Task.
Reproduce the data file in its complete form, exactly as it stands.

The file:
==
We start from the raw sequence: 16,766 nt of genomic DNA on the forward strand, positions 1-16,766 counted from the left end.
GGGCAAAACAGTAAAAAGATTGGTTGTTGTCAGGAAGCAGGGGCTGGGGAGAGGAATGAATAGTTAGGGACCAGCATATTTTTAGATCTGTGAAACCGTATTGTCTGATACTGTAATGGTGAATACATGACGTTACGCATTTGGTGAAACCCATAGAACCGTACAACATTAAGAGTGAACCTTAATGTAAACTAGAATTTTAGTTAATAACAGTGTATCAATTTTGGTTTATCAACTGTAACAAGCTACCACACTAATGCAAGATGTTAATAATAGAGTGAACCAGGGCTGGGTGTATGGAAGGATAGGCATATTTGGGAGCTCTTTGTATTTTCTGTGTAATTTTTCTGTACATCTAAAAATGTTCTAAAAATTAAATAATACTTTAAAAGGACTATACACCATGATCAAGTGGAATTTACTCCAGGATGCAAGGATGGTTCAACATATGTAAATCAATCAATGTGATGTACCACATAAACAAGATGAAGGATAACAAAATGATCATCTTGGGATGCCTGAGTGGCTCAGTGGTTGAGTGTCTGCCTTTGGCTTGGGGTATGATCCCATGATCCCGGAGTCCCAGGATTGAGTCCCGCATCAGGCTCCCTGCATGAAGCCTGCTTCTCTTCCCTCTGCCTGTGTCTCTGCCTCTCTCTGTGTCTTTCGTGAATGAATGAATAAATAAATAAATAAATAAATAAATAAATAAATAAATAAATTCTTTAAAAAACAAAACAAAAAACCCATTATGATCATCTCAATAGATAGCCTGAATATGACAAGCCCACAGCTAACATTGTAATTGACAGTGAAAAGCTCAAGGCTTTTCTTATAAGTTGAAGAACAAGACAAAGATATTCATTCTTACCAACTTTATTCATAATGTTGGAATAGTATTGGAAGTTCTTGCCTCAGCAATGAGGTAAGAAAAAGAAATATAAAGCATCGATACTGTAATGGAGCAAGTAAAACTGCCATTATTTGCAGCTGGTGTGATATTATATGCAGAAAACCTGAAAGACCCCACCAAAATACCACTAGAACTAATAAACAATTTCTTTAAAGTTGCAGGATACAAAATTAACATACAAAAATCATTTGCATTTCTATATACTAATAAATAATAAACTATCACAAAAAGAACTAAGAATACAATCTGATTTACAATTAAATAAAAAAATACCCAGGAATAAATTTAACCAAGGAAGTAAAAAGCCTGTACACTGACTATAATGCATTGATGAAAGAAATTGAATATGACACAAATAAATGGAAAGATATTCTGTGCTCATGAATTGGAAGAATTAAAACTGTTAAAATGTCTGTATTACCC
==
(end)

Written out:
We start from the raw sequence: 16,766 nt of genomic DNA on the forward strand, positions 1-16,766 counted from the left end.
GGGCAAAACAGTAAAAAGATTGGTTGTTGTCAGGAAGCAGGGGCTGGGGAGAGGAATGAATAGTTAGGGACCAGCATATTTTTAGATCTGTGAAACCGTATTGTCTGATACTGTAATGGTGAATACATGACGTTACGCATTTGGTGAAACCCATAGAACCGTACAACATTAAGAGTGAACCTTAATGTAAACTAGAATTTTAGTTAATAACAGTGTATCAATTTTGGTTTATCAACTGTAACAAGCTACCACACTAATGCAAGATGTTAATAATAGAGTGAACCAGGGCTGGGTGTATGGAAGGATAGGCATATTTGGGAGCTCTTTGTATTTTCTGTGTAATTTTTCTGTACATCTAAAAATGTTCTAAAAATTAAATAATACTTTAAAAGGACTATACACCATGATCAAGTGGAATTTACTCCAGGATGCAAGGATGGTTCAACATATGTAAATCAATCAATGTGATGTACCACATAAACAAGATGAAGGATAACAAAATGATCATCTTGGGATGCCTGAGTGGCTCAGTGGTTGAGTGTCTGCCTTTGGCTTGGGGTATGATCCCATGATCCCGGAGTCCCAGGATTGAGTCCCGCATCAGGCTCCCTGCATGAAGCCTGCTTCTCTTCCCTCTGCCTGTGTCTCTGCCTCTCTCTGTGTCTTTCGTGAATGAATGAATAAATAAATAAATAAATAAATAAATAAATAAATAAATAAATTCTTTAAAAAACAAAACAAAAAACCCATTATGATCATCTCAATAGATAGCCTGAATATGACAAGCCCACAGCTAACATTGTAATTGACAGTGAAAAGCTCAAGGCTTTTCTTATAAGTTGAAGAACAAGACAAAGATATTCATTCTTACCAACTTTATTCATAATGTTGGAATAGTATTGGAAGTTCTTGCCTCAGCAATGAGGTAAGAAAAAGAAATATAAAGCATCGATACTGTAATGGAGCAAGTAAAACTGCCATTATTTGCAGCTGGTGTGATATTATATGCAGAAAACCTGAAAGACCCCACCAAAATACCACTAGAACTAATAAACAATTTCTTTAAAGTTGCAGGATACAAAATTAACATACAAAAATCATTTGCATTTCTATATACTAATAAATAATAAACTATCACAAAAAGAACTAAGAATACAATCTGATTTACAATTAAATAAAAAAATACCCAGGAATAAATTTAACCAAGGAAGTAAAAAGCCTGTACACTGACTATAATGCATTGATGAAAGAAATTGAATATGACACAAATAAATGGAAAGATATTCTGTGCTCATGAATTGGAAGAATTAAAACTGTTAAAATGTCTGTATTACCC